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U.S. Department of Justice Seal and Letterhead
MONDAY, APRIL 21, 1997
(202) 616-2771
TDD (202) 514-1888


State Attorneys General from New York, Pennsylvania, Ohio Join in Settlement

WASHINGTON, D.C. — The Department of Justice and three State Attorneys General reached a settlement today with two of the nation's largest salt producers--Cargill Inc. and Akzo Nobel N.V.—allowing the $160 million merger to proceed if Cargill sells off deicing salt assets and a New York food-grade salt plant.

The Department's Antitrust Division and State Attorneys General from New York, Pennsylvania and Ohio said that a merger of Cargill and Akzo would substantially reduce competition in two markets—the bulk deicing salt market in the Northeast interior of the country and the food-grade evaporated salt market east of the Rocky Mountains.

Joel I. Klein, Acting Assistant Attorney General in charge of the Department's Antitrust Division, said, "From the dinner table to icy roads and sidewalks, salt is critical to our everyday life. Without this divestiture, taxpayers and consumers would have suffered increased prices for these essential products."

Deicing salt is medium or coarse grade rock salt bought by state and municipal governments in bulk for use in melting snow and ice on public roads. Food grade evaporated salt is a highly refined, extremely pure salt that meets Food and Drug Administration standards for human consumption. It is added during food processing as a preservative and flavor enhancer for a wide variety of baked, frozen, dried and canned foods and snacks, everything from apple pie to canned zucchini.

The complaint and proposed settlement were filed today in federal district court in Rochester, New York by the Department's Antitrust Division and State Attorneys General from New York, Pennsylvania and Ohio.

Cargill and Akzo are two of only four producers of bulk deicing salt in the $100 million Northeast interior market--an area that includes Rochester, Syracuse, and Buffalo, New York; Erie, Pennsylvania; and Burlington, Vermont.

The companies are the second and third leading producers of food grade evaporated salt in the $200 million market east of the Rocky Mountains.

Under the proposed consent decree, which must be approved by the court, Cargill and Akzo will divest assets necessary to ensure continued bulk deicing salt competition in the interior Northeast.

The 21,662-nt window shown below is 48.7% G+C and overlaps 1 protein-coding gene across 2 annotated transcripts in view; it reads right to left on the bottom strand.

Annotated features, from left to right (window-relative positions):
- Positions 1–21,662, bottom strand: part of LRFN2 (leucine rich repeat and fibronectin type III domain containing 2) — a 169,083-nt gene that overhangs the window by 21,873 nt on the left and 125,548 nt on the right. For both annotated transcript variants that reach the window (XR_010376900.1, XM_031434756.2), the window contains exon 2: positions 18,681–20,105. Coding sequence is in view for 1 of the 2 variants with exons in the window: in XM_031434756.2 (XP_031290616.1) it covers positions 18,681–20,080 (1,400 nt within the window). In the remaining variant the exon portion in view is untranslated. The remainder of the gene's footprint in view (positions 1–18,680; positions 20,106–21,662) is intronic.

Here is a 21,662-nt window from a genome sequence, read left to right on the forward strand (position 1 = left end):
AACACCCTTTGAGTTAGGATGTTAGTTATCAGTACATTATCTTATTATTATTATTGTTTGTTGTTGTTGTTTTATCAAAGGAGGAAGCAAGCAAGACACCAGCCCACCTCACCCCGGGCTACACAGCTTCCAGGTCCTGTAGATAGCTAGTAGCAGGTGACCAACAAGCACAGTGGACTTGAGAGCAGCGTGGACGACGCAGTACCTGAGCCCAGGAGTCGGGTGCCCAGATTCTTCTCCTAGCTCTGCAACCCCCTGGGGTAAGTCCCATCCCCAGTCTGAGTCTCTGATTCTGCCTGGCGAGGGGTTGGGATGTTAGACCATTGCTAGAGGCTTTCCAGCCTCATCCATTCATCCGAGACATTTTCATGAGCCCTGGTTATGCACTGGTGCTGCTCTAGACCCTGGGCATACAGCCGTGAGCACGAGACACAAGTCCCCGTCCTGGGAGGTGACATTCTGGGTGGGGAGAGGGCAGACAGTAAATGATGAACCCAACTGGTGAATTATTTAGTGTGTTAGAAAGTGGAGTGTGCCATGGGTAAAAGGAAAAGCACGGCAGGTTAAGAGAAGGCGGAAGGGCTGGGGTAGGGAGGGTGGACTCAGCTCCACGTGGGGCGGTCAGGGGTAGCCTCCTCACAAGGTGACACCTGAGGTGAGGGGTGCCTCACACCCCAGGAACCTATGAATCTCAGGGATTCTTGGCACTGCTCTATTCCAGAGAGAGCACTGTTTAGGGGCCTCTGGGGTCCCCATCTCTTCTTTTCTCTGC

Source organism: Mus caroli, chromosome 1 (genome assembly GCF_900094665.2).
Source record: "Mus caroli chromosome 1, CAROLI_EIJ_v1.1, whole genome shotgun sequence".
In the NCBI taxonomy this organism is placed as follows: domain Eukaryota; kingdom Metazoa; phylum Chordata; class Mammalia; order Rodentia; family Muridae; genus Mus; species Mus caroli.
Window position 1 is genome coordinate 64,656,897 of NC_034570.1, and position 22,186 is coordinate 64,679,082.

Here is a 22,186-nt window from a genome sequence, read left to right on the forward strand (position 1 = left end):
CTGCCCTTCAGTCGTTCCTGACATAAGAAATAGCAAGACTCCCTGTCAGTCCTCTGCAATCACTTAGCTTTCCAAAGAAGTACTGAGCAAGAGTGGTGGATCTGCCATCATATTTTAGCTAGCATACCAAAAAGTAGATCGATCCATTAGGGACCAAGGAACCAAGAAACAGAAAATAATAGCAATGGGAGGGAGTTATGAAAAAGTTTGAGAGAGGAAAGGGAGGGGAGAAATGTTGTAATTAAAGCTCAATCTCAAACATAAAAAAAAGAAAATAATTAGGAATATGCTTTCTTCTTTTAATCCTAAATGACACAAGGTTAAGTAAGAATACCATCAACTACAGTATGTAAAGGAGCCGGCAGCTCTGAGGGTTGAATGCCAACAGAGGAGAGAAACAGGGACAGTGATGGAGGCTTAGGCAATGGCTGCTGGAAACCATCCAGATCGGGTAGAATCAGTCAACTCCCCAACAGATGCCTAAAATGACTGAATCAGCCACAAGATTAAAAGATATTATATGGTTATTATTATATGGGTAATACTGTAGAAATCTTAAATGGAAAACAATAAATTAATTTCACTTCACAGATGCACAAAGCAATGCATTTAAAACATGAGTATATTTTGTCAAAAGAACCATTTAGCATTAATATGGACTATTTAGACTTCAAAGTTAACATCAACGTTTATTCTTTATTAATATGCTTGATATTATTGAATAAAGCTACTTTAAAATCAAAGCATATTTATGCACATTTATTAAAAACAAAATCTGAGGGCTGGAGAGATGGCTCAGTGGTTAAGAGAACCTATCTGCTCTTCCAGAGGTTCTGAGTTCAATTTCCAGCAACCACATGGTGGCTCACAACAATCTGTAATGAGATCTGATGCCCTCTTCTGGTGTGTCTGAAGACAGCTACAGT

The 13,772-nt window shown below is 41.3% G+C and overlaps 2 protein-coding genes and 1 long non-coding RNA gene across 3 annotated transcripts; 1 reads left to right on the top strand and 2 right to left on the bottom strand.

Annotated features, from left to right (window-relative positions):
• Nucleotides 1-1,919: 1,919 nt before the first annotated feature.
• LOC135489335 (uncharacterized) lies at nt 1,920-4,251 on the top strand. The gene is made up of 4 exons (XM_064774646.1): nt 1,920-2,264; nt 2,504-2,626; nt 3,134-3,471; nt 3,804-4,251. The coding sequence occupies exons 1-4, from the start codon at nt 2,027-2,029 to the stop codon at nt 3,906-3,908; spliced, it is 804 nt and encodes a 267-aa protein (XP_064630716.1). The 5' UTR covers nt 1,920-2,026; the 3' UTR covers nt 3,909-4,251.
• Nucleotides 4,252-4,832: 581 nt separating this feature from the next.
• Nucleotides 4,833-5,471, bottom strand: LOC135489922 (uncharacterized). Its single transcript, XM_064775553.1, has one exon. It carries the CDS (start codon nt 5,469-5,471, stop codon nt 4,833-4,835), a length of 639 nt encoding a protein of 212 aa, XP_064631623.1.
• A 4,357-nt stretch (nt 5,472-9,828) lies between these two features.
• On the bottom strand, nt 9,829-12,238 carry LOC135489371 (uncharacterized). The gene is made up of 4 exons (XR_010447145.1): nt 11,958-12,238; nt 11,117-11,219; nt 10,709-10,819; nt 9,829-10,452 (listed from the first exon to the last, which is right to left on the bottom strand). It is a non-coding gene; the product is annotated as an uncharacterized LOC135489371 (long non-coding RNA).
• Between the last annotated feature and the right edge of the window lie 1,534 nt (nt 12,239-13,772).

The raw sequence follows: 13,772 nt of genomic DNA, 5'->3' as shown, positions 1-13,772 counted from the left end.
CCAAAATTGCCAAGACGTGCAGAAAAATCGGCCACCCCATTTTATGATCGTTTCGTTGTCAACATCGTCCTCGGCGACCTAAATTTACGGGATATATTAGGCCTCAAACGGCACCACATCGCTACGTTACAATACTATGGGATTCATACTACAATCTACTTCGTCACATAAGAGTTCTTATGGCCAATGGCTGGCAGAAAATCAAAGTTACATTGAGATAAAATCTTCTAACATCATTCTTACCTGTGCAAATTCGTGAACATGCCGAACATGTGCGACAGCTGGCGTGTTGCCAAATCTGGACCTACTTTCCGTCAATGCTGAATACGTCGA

Cargill will sell to American Rock Salt Co., a prospective new entrant, a mammoth stockpile of bulk deicing salt in Retsof, New York, a four year salt supply contract from the Cargill and Akzo mines, and numerous salt depots for storage and transshipment of salt to customers. These divestitures will create immediate competition while American Rock Salt builds a new mine in Hampton Corners, New York.

To alleviate the competitive effects of the combination in the food-grade salt market, Cargill will divest Akzo's Watkins Glen, New York plant, which makes food-grade evaporated salt.

Cargill Inc., is a privately held company headquartered in Wayzata, Minnesota. It is purchasing the U.S. salt subsidiary of Akzo Nobel N.V., Akzo Nobel Salt Inc., which is located in Clarks Summitt, Pennsylvania. Akzo Nobel N.V. is based in Arnhem, The Netherlands.

As required by the Tunney Act, the proposed consent decree will be published in the Federal Register, together with the Department's competitive impact statement. Any person may submit written comments concerning the proposed consent decree during a 60-day comment period to J. Robert Kramer, II, Chief, Litigation II Section, Antitrust Division, U.S. Department of Justice, Suite 3000, 1401 H Street, N.W., Washington, D.C. 20530 (202) 307-0924. At the conclusion of the 60-day comment period, the federal district court in Rochester may enter the consent decree upon finding that it serves the public interest.